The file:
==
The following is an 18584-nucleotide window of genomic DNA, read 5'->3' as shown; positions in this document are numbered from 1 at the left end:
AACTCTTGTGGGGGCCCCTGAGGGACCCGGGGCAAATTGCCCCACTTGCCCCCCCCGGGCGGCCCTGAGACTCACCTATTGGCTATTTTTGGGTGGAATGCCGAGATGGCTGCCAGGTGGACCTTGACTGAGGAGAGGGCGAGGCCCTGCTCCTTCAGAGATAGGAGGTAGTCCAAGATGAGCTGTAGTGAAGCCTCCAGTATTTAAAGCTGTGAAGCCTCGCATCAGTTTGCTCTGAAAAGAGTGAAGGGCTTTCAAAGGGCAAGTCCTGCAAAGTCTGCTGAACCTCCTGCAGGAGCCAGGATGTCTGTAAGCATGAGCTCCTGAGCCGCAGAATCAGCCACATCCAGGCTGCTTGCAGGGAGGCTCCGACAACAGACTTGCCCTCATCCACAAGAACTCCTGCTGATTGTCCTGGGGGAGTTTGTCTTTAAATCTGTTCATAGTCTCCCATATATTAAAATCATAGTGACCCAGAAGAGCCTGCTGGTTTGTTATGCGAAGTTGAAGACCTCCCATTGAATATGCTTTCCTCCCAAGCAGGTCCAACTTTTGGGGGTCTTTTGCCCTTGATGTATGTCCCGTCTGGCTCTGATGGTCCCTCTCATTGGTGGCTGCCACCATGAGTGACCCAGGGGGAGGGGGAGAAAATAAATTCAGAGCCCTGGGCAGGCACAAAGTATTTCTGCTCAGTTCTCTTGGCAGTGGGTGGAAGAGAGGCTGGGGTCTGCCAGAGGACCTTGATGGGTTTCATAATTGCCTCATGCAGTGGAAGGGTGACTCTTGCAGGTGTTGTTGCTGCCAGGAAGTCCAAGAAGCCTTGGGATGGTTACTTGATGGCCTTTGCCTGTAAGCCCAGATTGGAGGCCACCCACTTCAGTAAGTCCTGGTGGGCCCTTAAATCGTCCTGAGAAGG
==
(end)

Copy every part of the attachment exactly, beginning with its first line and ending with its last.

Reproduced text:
The following is an 18584-nucleotide window of genomic DNA, read 5'->3' as shown; positions in this document are numbered from 1 at the left end:
AACTCTTGTGGGGGCCCCTGAGGGACCCGGGGCAAATTGCCCCACTTGCCCCCCCCGGGCGGCCCTGAGACTCACCTATTGGCTATTTTTGGGTGGAATGCCGAGATGGCTGCCAGGTGGACCTTGACTGAGGAGAGGGCGAGGCCCTGCTCCTTCAGAGATAGGAGGTAGTCCAAGATGAGCTGTAGTGAAGCCTCCAGTATTTAAAGCTGTGAAGCCTCGCATCAGTTTGCTCTGAAAAGAGTGAAGGGCTTTCAAAGGGCAAGTCCTGCAAAGTCTGCTGAACCTCCTGCAGGAGCCAGGATGTCTGTAAGCATGAGCTCCTGAGCCGCAGAATCAGCCACATCCAGGCTGCTTGCAGGGAGGCTCCGACAACAGACTTGCCCTCATCCACAAGAACTCCTGCTGATTGTCCTGGGGGAGTTTGTCTTTAAATCTGTTCATAGTCTCCCATATATTAAAATCATAGTGACCCAGAAGAGCCTGCTGGTTTGTTATGCGAAGTTGAAGACCTCCCATTGAATATGCTTTCCTCCCAAGCAGGTCCAACTTTTGGGGGTCTTTTGCCCTTGATGTATGTCCCGTCTGGCTCTGATGGTCCCTCTCATTGGTGGCTGCCACCATGAGTGACCCAGGGGGAGGGGGAGAAAATAAATTCAGAGCCCTGGGCAGGCACAAAGTATTTCTGCTCAGTTCTCTTGGCAGTGGGTGGAAGAGAGGCTGGGGTCTGCCAGAGGACCTTGATGGGTTTCATAATTGCCTCATGCAGTGGAAGGGTGACTCTTGCAGGTGTTGTTGCTGCCAGGAAGTCCAAGAAGCCTTGGGATGGTTACTTGATGGCCTTTGCCTGTAAGCCCAGATTGGAGGCCACCCACTTCAGTAAGTCCTGGTGGGCCCTTAAATCGTCCTGAGAAGG